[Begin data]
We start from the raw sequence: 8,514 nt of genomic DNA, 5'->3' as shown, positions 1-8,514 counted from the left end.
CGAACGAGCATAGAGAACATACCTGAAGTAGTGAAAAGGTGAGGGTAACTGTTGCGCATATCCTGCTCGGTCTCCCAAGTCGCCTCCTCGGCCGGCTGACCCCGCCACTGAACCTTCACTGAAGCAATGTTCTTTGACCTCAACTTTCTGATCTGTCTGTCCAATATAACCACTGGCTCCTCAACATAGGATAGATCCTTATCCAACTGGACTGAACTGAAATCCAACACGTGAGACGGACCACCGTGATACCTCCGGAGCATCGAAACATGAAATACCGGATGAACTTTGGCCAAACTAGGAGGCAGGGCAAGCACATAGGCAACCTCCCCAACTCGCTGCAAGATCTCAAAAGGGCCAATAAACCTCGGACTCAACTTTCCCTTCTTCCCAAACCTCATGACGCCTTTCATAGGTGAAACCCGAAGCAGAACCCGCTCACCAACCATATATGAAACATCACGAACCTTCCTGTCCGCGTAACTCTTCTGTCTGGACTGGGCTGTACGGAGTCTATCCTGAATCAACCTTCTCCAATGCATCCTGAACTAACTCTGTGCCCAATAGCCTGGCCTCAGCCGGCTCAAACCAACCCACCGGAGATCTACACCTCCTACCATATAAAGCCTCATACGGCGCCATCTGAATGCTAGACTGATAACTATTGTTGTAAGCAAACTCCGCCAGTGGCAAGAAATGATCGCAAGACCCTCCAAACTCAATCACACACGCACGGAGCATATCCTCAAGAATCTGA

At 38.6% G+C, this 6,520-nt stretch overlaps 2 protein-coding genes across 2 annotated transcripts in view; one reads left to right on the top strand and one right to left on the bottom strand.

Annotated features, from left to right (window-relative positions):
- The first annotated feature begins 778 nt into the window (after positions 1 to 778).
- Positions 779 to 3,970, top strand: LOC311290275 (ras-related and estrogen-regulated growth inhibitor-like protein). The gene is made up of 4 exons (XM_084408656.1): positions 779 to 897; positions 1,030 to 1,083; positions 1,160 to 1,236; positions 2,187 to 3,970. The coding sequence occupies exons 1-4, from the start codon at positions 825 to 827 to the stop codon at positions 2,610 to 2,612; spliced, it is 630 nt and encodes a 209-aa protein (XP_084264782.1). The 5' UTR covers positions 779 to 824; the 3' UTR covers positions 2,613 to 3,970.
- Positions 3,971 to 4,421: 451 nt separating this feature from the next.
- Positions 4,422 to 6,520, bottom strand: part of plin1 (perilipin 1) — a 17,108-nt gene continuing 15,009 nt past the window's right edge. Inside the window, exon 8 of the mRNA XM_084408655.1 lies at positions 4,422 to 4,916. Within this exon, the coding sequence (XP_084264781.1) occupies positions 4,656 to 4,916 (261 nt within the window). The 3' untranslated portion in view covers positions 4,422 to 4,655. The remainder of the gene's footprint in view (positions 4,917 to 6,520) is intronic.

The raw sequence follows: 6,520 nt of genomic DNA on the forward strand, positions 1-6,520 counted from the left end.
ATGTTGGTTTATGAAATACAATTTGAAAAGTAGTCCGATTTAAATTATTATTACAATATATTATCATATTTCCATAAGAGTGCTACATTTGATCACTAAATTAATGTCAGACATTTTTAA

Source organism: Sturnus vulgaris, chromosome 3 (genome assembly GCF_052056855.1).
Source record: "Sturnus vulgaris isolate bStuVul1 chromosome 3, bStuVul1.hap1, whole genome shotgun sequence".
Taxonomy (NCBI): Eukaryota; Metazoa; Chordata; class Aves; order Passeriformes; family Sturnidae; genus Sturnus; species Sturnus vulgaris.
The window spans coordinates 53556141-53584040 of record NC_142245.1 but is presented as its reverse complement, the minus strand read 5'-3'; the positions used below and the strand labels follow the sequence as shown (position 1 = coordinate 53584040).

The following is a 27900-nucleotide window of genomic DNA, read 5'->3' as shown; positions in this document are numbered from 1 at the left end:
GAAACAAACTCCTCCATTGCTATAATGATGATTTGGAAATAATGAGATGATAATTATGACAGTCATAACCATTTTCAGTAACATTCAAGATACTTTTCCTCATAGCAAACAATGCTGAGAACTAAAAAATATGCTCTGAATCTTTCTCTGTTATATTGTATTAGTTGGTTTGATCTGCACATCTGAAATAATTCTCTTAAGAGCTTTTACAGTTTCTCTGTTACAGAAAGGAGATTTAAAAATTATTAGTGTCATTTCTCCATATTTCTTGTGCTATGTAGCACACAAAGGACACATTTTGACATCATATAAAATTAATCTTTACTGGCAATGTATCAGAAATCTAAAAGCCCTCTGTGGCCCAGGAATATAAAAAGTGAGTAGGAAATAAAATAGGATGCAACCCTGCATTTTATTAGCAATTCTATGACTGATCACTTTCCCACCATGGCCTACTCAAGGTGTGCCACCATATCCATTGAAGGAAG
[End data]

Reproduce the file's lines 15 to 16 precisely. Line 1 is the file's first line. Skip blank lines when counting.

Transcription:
The following is a 27900-nucleotide window of genomic DNA, read 5'->3' as shown; positions in this document are numbered from 1 at the left end:
GAAACAAACTCCTCCATTGCTATAATGATGATTTGGAAATAATGAGATGATAATTATGACAGTCATAACCATTTTCAGTAACATTCAAGATACTTTTCCTCATAGCAAACAATGCTGAGAACTAAAAAATATGCTCTGAATCTTTCTCTGTTATATTGTATTAGTTGGTTTGATCTGCACATCTGAAATAATTCTCTTAAGAGCTTTTACAGTTTCTCTGTTACAGAAAGGAGATTTAAAAATTATTAGTGTCATTTCTCCATATTTCTTGTGCTATGTAGCACACAAAGGACACATTTTGACATCATATAAAATTAATCTTTACTGGCAATGTATCAGAAATCTAAAAGCCCTCTGTGGCCCAGGAATATAAAAAGTGAGTAGGAAATAAAATAGGATGCAACCCTGCATTTTATTAGCAATTCTATGACTGATCACTTTCCCACCATGGCCTACTCAAGGTGTGCCACCATATCCATTGAAGGAAG